Leo goes to meet Stephen Whittle at the House of Commons, because that's where he helped to change the law for transgender people. Stephen was also born a girl, and has worked really hard for trans people to be accepted. He said it was awful at first in the '70s - you were the lowest of the low. They set up 'Press for Change' to lobby parliament to change the law. Stephen wished Leo 'good luck.'

While in London Leo chats with his 10 year-old friend Kai, who was also born a girl. He explains that the only difference between them and a 'born-male boy's life' is that they're trapped in this awful body and they have to go through loads of medical stuff. Kai says it's not just a phase.

Leo's mum has been really busy getting his passport changed so he can get that 'magic M for male.' We see Leo getting new photos for his new passport.

Leo flies to Scotland to meet Natalie. Kai's and Leo's families were accepting, but Natalie's were not so accepting - Natalie was born male but says she was 15 when she knew she was a girl. Her immediate family sent her to counsellors, and thought it was just a phase. So she moved out.

Leo was lucky because both his family and oldest friends were accepting. He's given hormone blockers which he has to inject himself. Knowing that without these injections his body would change into a woman's scared him. Dr Polly explained it -

Dr Polly: The blocker is an injection that someone has every month which pauses the body and stops it from carrying on to grow up into a man or a woman.

The blocker gives Leo and his doctors more time to decide about what he wants for the future. If he stops the blockers his body will continue develop as a woman's body.

Leo: Although I'm pleased to be prescribed the injections, they do really hurt! .. Oh, it's agony.

Leo: Not everyone agrees that the treatment is a good thing. ... Some people think it's not right to give them to children.

The documentary includes some of the ways the press have reported the story, as well as his appearance on This Morning, where he met Phillip Schofield and Holly Willoughby. Leo said he thought he might be in love with Holly.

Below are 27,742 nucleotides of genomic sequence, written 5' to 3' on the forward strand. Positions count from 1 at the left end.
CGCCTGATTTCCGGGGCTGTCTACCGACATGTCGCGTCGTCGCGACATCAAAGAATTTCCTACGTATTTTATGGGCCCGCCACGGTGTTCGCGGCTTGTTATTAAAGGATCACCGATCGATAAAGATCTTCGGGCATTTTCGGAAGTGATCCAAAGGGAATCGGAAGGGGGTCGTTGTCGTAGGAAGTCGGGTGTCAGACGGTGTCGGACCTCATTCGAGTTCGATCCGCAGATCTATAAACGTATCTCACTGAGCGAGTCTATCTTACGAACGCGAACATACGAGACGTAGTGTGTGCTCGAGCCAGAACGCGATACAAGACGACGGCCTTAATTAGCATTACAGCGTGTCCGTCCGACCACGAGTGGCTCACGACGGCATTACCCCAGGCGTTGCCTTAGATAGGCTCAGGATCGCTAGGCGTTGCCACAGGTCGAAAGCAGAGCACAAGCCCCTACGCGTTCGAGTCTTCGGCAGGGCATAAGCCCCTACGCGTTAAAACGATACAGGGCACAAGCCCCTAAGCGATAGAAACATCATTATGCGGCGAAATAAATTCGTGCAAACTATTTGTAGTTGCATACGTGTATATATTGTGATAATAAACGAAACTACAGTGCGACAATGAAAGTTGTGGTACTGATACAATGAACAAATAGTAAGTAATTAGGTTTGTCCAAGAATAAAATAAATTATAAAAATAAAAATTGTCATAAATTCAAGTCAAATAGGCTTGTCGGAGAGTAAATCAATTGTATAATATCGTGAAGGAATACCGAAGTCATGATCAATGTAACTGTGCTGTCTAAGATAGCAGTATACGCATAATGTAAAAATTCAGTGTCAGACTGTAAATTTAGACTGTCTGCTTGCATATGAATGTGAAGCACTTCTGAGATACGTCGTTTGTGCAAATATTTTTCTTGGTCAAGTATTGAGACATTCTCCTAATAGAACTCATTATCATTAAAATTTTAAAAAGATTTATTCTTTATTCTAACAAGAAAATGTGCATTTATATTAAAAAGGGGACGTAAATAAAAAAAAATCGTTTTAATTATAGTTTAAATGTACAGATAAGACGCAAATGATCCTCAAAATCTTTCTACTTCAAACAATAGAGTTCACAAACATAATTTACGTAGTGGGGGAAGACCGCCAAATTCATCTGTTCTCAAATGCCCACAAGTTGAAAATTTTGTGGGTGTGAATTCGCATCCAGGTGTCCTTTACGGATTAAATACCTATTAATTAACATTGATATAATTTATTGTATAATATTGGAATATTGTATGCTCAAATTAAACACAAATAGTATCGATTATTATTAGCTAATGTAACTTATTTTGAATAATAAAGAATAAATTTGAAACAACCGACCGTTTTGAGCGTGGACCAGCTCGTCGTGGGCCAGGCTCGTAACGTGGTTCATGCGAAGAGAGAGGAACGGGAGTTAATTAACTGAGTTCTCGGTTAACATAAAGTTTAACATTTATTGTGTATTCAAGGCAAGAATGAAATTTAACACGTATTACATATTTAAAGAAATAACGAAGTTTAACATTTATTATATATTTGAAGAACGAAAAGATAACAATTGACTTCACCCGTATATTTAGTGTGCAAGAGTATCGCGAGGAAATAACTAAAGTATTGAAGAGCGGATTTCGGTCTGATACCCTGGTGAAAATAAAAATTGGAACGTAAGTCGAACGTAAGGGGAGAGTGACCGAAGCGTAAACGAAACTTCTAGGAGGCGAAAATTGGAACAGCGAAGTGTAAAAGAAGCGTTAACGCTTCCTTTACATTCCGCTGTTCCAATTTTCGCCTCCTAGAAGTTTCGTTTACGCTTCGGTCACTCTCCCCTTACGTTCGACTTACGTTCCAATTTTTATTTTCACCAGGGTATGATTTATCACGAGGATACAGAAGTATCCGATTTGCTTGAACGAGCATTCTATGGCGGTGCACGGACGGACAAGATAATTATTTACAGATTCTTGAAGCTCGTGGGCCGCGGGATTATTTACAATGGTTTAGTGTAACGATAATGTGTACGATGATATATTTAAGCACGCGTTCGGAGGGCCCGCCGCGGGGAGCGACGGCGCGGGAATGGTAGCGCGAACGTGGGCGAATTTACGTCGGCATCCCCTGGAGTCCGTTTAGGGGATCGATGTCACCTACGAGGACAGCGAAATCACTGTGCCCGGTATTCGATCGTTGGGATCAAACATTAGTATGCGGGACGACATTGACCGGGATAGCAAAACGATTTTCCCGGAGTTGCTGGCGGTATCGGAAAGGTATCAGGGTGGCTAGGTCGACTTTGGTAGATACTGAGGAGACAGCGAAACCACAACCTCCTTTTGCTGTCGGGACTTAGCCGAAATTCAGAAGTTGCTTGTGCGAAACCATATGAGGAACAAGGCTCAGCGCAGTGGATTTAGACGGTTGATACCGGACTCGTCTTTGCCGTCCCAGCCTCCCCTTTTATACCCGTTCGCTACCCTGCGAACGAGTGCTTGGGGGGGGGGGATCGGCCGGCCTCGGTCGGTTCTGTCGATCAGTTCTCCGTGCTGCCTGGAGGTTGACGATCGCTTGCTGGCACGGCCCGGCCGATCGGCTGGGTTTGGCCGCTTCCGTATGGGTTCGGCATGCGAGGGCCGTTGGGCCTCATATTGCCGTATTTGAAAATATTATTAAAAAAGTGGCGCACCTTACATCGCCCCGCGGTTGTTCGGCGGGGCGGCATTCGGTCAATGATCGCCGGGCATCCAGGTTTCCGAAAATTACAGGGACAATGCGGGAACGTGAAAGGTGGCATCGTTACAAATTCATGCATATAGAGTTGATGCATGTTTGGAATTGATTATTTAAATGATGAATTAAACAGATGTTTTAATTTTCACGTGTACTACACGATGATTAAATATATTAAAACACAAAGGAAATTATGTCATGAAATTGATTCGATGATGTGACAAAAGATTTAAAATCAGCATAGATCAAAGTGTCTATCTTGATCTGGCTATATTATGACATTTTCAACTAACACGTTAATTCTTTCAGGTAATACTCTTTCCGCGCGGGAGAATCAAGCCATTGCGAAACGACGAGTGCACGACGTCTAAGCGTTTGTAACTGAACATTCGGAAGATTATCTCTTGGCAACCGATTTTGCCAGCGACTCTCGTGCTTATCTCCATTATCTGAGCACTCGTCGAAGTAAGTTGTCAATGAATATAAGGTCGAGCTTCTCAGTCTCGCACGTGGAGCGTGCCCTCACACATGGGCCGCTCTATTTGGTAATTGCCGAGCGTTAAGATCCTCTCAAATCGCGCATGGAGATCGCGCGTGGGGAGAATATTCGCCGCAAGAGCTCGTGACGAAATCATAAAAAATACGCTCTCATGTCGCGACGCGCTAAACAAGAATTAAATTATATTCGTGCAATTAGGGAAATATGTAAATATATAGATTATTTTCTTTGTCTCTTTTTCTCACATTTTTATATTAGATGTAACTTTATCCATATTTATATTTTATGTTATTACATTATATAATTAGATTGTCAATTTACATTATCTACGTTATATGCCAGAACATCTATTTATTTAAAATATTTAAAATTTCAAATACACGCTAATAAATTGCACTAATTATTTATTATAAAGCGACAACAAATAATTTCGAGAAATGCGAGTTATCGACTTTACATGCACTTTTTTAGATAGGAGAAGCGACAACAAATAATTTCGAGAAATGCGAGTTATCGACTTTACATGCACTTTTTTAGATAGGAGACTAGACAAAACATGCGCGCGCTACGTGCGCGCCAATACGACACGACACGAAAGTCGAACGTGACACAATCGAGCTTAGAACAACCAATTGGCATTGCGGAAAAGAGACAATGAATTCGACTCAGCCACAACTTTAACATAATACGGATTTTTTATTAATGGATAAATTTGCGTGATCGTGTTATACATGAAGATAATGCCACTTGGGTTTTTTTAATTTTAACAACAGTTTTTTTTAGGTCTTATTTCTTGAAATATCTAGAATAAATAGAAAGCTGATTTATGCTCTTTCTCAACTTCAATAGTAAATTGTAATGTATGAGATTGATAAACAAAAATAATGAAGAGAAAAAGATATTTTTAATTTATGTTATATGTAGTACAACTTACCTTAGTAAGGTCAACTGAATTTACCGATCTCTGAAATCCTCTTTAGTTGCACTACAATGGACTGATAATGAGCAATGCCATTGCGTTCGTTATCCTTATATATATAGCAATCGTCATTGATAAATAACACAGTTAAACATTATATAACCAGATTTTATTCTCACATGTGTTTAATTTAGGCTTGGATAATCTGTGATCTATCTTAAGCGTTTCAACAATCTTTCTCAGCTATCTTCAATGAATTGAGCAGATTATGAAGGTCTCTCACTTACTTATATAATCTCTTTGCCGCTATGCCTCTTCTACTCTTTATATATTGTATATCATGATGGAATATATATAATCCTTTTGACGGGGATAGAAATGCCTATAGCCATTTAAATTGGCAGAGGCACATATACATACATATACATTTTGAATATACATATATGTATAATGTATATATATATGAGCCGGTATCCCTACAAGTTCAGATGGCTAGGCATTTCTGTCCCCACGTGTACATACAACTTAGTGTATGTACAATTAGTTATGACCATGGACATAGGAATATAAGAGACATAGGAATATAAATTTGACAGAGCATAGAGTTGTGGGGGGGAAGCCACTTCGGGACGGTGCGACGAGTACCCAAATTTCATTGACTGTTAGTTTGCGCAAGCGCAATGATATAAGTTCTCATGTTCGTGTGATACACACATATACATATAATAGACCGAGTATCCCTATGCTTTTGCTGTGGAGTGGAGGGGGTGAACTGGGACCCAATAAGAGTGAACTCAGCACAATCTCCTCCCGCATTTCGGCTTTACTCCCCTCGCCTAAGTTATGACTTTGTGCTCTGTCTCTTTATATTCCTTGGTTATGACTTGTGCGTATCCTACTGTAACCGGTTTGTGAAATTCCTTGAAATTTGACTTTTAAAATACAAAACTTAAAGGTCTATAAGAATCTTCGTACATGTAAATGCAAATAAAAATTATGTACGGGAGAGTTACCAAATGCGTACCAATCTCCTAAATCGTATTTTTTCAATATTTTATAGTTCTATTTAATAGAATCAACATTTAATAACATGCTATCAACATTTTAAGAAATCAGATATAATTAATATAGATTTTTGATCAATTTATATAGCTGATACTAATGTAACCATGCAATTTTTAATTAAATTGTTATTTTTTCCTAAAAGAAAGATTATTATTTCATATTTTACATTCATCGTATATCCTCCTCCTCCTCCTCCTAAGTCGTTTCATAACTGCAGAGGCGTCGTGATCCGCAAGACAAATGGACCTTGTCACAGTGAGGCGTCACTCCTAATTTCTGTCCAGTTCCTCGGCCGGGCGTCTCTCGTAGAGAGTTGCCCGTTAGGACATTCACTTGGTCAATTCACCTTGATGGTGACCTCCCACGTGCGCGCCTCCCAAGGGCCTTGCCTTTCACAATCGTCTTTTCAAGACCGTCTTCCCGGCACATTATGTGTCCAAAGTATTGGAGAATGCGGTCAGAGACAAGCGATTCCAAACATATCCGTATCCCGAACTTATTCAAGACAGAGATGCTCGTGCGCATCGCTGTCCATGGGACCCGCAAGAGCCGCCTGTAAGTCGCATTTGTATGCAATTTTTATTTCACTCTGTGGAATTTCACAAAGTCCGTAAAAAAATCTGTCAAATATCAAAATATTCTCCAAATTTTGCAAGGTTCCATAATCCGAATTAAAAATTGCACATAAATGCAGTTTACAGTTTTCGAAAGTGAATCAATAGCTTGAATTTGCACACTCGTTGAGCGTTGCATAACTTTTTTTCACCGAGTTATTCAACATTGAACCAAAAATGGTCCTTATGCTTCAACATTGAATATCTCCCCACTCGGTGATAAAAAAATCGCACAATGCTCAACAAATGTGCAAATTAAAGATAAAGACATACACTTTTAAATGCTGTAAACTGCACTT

Leo visited the passport office in Peterborough. He's anxious about his new passport because he wants other people to view him the way he sees himself. The documentary ends with a delighted Leo getting his 'M' for male.

Yesterday's Daily Mirror reported that Leo plans to have his eggs frozen so he can have children even after he has gender reassignment surgery as an adult. According to his mum, Hayley, "at some later date when he’s in a relationship, and they want children, they will use donor sperm to fertilise the eggs then implant them into his partner."

Monday, November 17, 2014

Today is the start of Anti-Bullying Week.

I first raised the issue of homophobic bullying with Joe Godwin in an email on 23rd July 2009: "... A particular concern of mine is that the BBC is not doing enough - or in fact anything at all - to counter the problem of homophobic bullying at school. ..."

On 26th September 2010 Mr Godwin emailed me:

.... Since we last corresponded on the subject of homophobic bullying in schools, you may be interested to know that I've been meeting with senior civil servants and the Children's Commissioners to see what CBBC can do in this area. I have further meetings planned in the coming weeks. ....

However after years' of silence CBBC Newsround has, this morning, finally got round to tackling the problem. And this is the reason they gave -

Martin: .. today we're reporting on homophobic bullying. That's because this year the government is giving £2million to schools to deal with it.

Why was it necessary to give a reason for tackling this form of prejudice? And, as far as I know, receiving a government grant has never been a pretext for CBBC covering any other form of bullying.

The real way CBBC could help is by making children's drama properly inclusive. So far not much has been achieved on that front.